Back home Pontiff honored, if not by all


The streets of Buenos Aires, where Francis, formerly Cardinal Jorge Mario Bergoglio, was archbishop until Wednesda...
The streets of Buenos Aires, where Francis, formerly Cardinal Jorge Mario Bergoglio, was archbishop until Wednesday, captured the sense of ambivalence over the first Argentine to be named to head the Vatican. Thousands flooded into parts of the city, snarling traffic and bellowing into loudspeakers _ not to champion their new pope but to protest for increases in salaries and antipoverty benefits in a country with galloping inflation.

At the Metropolitan Cathedral here, a steady but far from overwhelming stream of the devout and curious filed inside, where Jos__ de San Mart__n, a leader in the independence struggle against Spain, is entombed. At the entrance, some stopped before a computer-printed photograph of Francis under the words _Habemus Papam,_ Latin for _We have a pope._

_We_ve sold almost nothing,_ said Daniel Mart__nez, 50, who was selling buttons with the new pontiff_s picture displayed on a jersey of Argentina_s national soccer team. _If Argentina had won the World Cup, the plaza would be full. Since it_s the ascension of the pope, people take it more calmly._

Gay rights groups were far from calm in their reaction to Francis, with one organization, the Argentine Federation of Lesbians, Gays, Bisexuals and Transsexuals, pointing out that he had described a plan to legalize same-sex marriage as a _plan of the devil._ The group called his selection as pope a _radicalization of the Vatican_s position against recognizing diverse families._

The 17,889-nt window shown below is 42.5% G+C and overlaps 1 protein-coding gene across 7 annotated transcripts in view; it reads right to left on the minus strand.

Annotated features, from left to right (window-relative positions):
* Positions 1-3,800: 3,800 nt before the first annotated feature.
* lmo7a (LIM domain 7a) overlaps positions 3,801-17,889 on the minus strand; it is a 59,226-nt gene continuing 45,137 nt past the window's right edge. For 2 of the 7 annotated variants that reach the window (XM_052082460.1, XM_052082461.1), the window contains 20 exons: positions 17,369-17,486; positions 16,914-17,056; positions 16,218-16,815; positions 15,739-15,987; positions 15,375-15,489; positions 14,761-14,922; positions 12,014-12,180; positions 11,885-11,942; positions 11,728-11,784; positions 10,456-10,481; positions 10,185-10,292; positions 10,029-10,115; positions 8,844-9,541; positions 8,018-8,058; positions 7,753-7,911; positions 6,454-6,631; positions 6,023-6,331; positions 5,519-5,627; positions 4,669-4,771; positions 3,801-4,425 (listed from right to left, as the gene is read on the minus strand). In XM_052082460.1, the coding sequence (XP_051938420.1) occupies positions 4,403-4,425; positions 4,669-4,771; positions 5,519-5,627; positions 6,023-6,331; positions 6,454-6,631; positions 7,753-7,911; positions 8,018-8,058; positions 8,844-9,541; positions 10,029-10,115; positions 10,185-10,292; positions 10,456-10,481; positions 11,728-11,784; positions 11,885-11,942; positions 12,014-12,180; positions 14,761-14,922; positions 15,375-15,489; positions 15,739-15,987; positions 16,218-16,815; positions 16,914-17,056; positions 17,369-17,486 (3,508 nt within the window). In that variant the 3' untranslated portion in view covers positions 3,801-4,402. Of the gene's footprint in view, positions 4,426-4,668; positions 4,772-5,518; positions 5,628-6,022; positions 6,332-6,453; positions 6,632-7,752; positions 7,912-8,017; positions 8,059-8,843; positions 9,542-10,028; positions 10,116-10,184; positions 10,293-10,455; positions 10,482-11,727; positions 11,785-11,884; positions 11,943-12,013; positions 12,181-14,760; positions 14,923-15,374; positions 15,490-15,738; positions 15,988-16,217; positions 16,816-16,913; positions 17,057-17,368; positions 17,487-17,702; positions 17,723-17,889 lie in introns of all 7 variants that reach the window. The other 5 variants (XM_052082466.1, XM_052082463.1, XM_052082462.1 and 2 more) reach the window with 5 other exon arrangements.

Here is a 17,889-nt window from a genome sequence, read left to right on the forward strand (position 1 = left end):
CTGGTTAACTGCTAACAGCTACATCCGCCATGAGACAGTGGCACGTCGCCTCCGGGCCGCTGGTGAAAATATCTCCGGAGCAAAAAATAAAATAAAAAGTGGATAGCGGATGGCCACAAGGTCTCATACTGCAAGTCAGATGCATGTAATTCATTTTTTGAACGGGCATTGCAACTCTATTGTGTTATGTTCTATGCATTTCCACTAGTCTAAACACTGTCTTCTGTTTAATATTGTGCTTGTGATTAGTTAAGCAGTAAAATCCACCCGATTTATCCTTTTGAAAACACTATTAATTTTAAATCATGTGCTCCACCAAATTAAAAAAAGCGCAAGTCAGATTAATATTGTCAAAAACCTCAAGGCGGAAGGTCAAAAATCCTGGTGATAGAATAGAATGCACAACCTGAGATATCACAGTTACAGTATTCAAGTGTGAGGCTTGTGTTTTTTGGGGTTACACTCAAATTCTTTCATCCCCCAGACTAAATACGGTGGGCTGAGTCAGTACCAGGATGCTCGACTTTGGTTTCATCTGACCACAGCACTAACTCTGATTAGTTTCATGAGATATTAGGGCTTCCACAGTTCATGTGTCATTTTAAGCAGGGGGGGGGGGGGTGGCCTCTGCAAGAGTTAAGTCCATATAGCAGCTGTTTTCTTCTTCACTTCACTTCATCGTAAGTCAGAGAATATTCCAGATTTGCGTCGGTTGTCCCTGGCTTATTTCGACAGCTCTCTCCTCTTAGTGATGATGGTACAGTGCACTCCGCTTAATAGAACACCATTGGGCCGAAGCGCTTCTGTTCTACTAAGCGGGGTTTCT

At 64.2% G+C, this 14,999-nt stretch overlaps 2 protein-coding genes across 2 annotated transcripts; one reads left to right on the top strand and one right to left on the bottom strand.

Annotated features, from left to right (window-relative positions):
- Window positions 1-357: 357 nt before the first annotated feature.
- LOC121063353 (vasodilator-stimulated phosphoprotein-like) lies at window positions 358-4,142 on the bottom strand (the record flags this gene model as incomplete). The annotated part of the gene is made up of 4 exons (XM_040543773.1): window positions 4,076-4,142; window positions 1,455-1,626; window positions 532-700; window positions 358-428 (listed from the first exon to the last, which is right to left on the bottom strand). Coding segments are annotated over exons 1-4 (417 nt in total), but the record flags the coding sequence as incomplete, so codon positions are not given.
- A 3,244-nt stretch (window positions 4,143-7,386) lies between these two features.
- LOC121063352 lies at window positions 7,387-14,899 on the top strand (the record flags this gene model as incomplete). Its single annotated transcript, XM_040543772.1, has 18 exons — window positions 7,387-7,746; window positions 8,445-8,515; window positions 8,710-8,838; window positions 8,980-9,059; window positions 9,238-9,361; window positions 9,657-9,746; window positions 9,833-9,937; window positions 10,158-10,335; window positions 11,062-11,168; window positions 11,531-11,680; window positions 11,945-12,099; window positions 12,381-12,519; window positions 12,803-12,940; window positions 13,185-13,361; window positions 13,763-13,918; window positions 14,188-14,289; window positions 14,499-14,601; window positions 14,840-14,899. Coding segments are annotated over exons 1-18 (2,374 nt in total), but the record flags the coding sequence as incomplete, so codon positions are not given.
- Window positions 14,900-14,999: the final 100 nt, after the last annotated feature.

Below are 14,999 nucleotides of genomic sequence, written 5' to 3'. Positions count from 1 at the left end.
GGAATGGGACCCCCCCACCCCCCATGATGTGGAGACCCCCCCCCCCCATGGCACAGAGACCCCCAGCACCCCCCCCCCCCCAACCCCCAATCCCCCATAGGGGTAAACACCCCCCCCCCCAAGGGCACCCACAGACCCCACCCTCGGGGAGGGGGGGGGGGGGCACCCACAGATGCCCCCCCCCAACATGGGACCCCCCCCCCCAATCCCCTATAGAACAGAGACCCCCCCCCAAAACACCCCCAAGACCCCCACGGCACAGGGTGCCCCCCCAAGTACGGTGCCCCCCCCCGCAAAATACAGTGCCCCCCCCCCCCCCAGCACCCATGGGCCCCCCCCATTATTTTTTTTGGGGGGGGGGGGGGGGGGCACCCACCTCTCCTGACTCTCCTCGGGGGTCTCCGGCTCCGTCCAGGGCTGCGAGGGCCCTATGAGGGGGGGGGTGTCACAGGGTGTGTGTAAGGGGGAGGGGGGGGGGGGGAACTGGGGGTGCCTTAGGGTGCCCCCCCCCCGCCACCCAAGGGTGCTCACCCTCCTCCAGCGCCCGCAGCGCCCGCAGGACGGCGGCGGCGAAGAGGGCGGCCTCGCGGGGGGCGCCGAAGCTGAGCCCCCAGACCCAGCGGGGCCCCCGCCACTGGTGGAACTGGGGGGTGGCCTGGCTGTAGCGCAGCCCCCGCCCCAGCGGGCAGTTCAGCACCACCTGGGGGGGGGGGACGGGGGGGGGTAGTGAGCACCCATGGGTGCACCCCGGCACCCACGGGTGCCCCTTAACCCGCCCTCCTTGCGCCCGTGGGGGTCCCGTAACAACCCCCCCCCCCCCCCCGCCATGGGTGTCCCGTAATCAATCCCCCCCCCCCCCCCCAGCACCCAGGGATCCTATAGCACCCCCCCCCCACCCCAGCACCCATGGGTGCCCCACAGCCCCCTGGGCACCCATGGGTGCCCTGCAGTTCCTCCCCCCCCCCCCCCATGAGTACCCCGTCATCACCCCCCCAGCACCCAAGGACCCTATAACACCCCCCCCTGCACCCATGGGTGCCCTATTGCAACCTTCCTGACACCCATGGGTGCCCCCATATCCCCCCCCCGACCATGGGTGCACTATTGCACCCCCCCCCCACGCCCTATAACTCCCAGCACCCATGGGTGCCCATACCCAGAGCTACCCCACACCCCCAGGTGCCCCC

Similarly, Le__n Ferrari, one of Argentina_s most prominent conceptual artists, called the selection of Francis as pope a _horror_ in an interview with the Brazilian newspaper Folha de S__o Paulo. In the 1990s, Francis clashed with Mr. Ferrari over an exposition of his work that included a piece depicting Jesus crucified on a United States Air Force fighter jet.

Elsewhere, however, parishioners who said their lives were changed by Francis spoke warmly of his selection. In a parish called Virgin of the Miracles of Caacup__, in an area of slums in southern Buenos Aires with uncompleted brick houses along potholed alleys, a 13-year-old boy, Walter Nu__ez, said he was proud to know Francis.

_He would come on some Sundays and look after me,_ said Mr. Nu__ez, who at age 2 was adopted into a family of nine when his mother died. At age 8, he was baptized by Francis. _He was a common man,_ he said. _He was like all of us._

Indeed, Francis is well known throughout Buenos Aires for his crusading work among the poor and vulnerable. The Rev. Jos__ Juan Cervantes, 42, said Francis began an initiative in 2008 to assist victims of human trafficking, insisting on being called Father Jorge when he came to the crime-ridden district of Constituci__n each year to celebrate Mass in an open-air plaza.

One of the most biting reactions to Francis came in a statement from the Mothers of the Plaza de Mayo, the association of women whose children were disappeared during Argentina_s military dictatorship, from 1976 to 1983. The group contrasted Francis, who has long been criticized for not confronting the dictatorship, with the 150 or so other priests who were killed during the so-called Dirty War.

_About this pope they named, we have only to say, _Amen,_ _ Hebe de Bonafini, the group_s president and a longstanding critic of the incoming pope, said in a statement steeped in irony.

The New York Times | By SIMON ROMERO

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